Online classes are becoming more popular! Microsoft Teams is an online group collaboration software that can be accessed anywhere and on nearly every device. Microsoft Teams is used to help students and teachers work together remotely.
Microsoft Teams works like an online classroom environment. It allows you to work effectively online with others, alongside Microsoft Office and other integrated apps. You can take advantage of various features like team meetings, private calls, assignments, shared content, and one-note classrooms.
Getting used to using teams is more than just about submitting your classwork- it is learning essential digital skills of the future workplace.
How to Get Started with Microsoft Teams
Getting started with Microsoft Teams is very simple. Follow the eight basic steps to get started:
- First, you need to visit the Microsoft Teams sign-up website and sign up for free or log in if you already have a Microsoft account.
- Follow the simple steps to set up your Team.
- Click the Download the Windows app button when it pops up, or visit the download page.
- Run the installer for Microsoft Teams and sign in to your Microsoft account.
- Click Continue when cued by the Welcome to Teams message.
- You’ll have several tooltips pop up that will explain how channels, chat, and meetings work.
- The tab on the left side is used to quickly alternate between your teams, notifications, files, and your private conversations.
- If you want to join a team, ask your teacher for an invitation link. Enter your details and then click Send request. Once the request has been approved, log into Microsoft Teams, and you’ll be able to click on the dropdown box to access the Team.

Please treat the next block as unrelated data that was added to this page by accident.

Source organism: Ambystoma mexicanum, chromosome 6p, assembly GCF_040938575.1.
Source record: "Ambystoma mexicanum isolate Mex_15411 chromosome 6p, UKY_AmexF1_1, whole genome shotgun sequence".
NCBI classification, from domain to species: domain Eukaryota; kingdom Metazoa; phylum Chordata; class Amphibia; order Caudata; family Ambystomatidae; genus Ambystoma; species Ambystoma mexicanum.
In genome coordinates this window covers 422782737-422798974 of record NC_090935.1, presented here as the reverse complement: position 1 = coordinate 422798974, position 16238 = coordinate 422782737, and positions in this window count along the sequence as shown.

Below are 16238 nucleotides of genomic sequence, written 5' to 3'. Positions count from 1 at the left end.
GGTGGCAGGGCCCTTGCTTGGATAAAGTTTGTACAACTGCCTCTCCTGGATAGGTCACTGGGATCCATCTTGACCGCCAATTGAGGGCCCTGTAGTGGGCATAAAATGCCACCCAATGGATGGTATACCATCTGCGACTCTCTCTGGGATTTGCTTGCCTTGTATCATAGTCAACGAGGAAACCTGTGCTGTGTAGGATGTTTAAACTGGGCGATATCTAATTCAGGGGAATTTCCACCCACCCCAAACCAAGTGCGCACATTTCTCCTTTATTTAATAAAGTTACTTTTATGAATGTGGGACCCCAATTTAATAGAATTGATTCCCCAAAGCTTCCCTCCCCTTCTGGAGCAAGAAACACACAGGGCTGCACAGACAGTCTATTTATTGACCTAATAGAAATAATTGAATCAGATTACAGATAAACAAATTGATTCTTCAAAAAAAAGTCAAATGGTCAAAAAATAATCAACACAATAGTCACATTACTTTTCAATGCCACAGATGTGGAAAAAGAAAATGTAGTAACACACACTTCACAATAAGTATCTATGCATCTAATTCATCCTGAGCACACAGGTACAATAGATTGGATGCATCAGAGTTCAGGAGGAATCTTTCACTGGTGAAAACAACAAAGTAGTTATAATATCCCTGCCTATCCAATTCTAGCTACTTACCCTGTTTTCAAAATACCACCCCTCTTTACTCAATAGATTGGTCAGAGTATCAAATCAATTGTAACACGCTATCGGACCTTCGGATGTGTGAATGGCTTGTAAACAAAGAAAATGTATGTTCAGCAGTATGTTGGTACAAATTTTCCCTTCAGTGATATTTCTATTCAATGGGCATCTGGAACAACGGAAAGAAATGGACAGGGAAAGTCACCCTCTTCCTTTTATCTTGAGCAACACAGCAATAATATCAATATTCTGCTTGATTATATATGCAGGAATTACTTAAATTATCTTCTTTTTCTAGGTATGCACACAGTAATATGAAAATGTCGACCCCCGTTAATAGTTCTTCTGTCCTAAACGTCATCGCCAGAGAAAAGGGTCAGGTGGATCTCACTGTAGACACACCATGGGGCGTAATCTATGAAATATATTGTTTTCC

Microsoft Teams for Education offers specific team types for educational purposes and comes with distinctive features that support online classroom needs such as:
- Activity– the activity icon shows you your latest notifications. It displays a summary of everything recently, such as new information added and by whom. You can communicate with your teacher and collaborate with your peers. You can share resources or links that may be useful here too.
- Chat– allows you to chat one-to-one with your teacher, another student, or a small group. (Many schools turn this feature off for students, so do not be surprised if it doesn’t work).
- Teams– displays the teams you have joined or have been added to by your teachers. You will have a team allocated to each class. You may have one Team with your year’s classes or a bunch of teams for each subject.
You will have the following tabs available in your selected Team:
- Files– access one drive; all files already added to Teams and ones you are currently working on will be present in Files.
- Assignments– include tasks and assignments with detailed requirements and due dates.
- Grades– assignments and test results will be displayed under grades.
- OneNote classroom notebook– Your projects can be completed on this platform without the use of other apps.
- Class material folder– for securing read-only content for students
- Insights– to provide real-time data regarding student’s engagement, assignments, and well-being for each classroom.
Introducing your new virtual classroom. A short video worth watching:
Joining and Participating in a Microsoft Teams Meeting
- You can easily join online meetings set up by teachers by using Microsoft Teams Meetings. Your teacher will set up a meeting including a scheduled date and time. You will receive an invitation with a joining code or link to attend beforehand.
- Try to join the scheduled meeting a few minutes early to make sure everything is working properly. Remember to mute all your other devices and apps that might send distracting notifications. Enter all meetings with your mic muted and your camera off. Other students may already be engaging in conversations.